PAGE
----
I was blown away that David Roach, when receiving his award after me, compared me to Ida B. Wells Barnett – I felt so honored. It was fun hearing Kevin Epps talk about Ave Montague and the premiere of “Straight Outta Hunter’s Point” at the San Francisco Black Film Festival so long ago. We spoke outside the Zeum Theatre afterward – Shelah Moody, Kevin and another sister-friend of Shelah’s – about the Black press and why it’s important for artists like Epps to make sure his representatives know that we get access to him for stories and coverage. Many times, to date, the Black press cannot get through the gatekeepers to the artist. However, for one night we spoke about our success stories.
I had one recently. I got to speak to Alonzo King, founder and artistic director of LINES Contemporary Ballet on the occasion of the company’s 30th anniversary. He told me that his dad, Slater King, civil rights activist and one of the founders of the Albany Movement, put his body where his mouth was. An economics graduate from Fisk University, he developed a reputation as a real estate broker and consulted with the Hon. Elijah Muhammad, Malcolm X and many others. His letters to Malcolm X are in the Fisk archives. King says that though his parents divorced, they remained friends and his dad is one of his greatest inspirations. See http://www.georgiaencyclopedia.org/nge/Article.jsp?id=h-2552.
King spoke about the start of LINES Ballet with two friends: Robert Rosenwasser and Pam Hagen, and the principle that guided their path then and now – they looked at dance as an integration of mind, body and spirit. “In that hierarchy, spirit is above mind, and mind is above body. Spirit inspires the mind and the mind dances the body,” King states in an essay in the program for “Constellation,” which premiered in San Francisco, Oct. 19-28, 2012. Our conversation traveled leisurely, until King noticed the time and had to go. We spoke about some of his recent collaborations: “BaAka: The People of the Forest” (2001) and another with Jason Moran (2009). More next month (smile). He shared memories of Malonga Casquelourd and his philosophy of life.
If you don’t see reviews of Black plays, ask the company why Wanda Sabir hasn’t covered it and that you’d like to get her perspective on it, as it reflects your thinking on such issues.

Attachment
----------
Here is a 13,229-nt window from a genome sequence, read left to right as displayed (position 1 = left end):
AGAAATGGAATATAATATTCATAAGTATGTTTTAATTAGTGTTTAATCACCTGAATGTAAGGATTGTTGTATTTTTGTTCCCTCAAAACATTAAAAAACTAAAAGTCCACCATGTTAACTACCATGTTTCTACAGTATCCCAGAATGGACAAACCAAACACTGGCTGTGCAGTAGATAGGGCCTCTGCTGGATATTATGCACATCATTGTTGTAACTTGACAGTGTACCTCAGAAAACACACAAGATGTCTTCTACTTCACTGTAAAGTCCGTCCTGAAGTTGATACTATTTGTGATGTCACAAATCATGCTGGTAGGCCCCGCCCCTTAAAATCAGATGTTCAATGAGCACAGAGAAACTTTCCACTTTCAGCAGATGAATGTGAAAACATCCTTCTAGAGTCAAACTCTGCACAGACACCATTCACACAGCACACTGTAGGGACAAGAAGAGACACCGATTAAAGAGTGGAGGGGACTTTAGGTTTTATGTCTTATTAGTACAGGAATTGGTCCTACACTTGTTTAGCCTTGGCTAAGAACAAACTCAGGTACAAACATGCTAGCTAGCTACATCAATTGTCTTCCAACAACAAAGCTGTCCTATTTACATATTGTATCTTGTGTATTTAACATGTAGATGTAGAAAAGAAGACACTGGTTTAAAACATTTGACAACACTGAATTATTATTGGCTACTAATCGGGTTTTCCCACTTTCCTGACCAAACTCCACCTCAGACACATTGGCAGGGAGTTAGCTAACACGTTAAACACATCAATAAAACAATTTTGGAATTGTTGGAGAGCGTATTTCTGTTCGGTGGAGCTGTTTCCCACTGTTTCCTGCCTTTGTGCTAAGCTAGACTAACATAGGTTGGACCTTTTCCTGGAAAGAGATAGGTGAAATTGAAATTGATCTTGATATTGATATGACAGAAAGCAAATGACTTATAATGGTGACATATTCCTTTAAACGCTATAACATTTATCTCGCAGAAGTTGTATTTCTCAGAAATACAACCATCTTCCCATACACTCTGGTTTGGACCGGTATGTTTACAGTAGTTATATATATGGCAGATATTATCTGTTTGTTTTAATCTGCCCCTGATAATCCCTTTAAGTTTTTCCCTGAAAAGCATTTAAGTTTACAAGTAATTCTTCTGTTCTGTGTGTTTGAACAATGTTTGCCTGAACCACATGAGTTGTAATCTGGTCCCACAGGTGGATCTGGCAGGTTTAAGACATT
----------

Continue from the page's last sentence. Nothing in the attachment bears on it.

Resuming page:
I am not getting media invitations to plays at Berkeley Rep, African American Shakespeare Company, ACT-SF, none of the theatre companies in Contra Costa County, Cuttingball, Aurora, nor do I get press invitations from Another Planet Entertainment or Bill Graham Presents, which use the Paramount Theatre, Shoreline, Fillmore, Oakland Coliseum, The Independent, Biscuits and Blues and others. And when I ask for access to artists and tickets – I am turned down routinely. If I want to go enough, I often just buy a ticket.
It was so nice seeing Sean Vaughn-Scott at the Awards event briefly. He brought Mary Ratcliff a present and then left. Black Rep makes me feel welcome in their house, as does Angela Wellman, director of the Oakland Public Conservatory and Dan Fortune at the Rrazz Room. Joe at Cal Performances and other media reps at Stanford Lively Arts and other academic venues treat me really well. After Ave, Karen Larsen is the best. She and her staff treat me really kindly. It’s not a perfect world, but we work at it. The same is true with Carla Befera and Company.
The San Francisco Bay View doesn’t get the latest Black fiction or current biographies. I have never gotten any of Mumia’s books directly or Van Jones’ (and I asked) or Barbara Lee or Belva Davis’ memoirs.
If the SF Bay View under the Ratcliff banner took off in 1992 and I came on in about 1995, I think we are pretty well known, but UC Press, which publishes many books of interest to me, like Amiri Baraka’s “Digging: The Afro-American Soul of American Classical Music,” does not include us in their announcements. I have to work too hard sometimes and, as this is a labor of love, sometimes I get busy and forget to ask repeatedly. Once should be enough.
City Lights is great and so is PM press, and they are smaller presses.
I am just saying. It is really hard doing my job, and it’s a volunteer job – I still have to work fulltime as a professor, which means I teach four classes. And on top of that I have a radio show – another unpaid gig.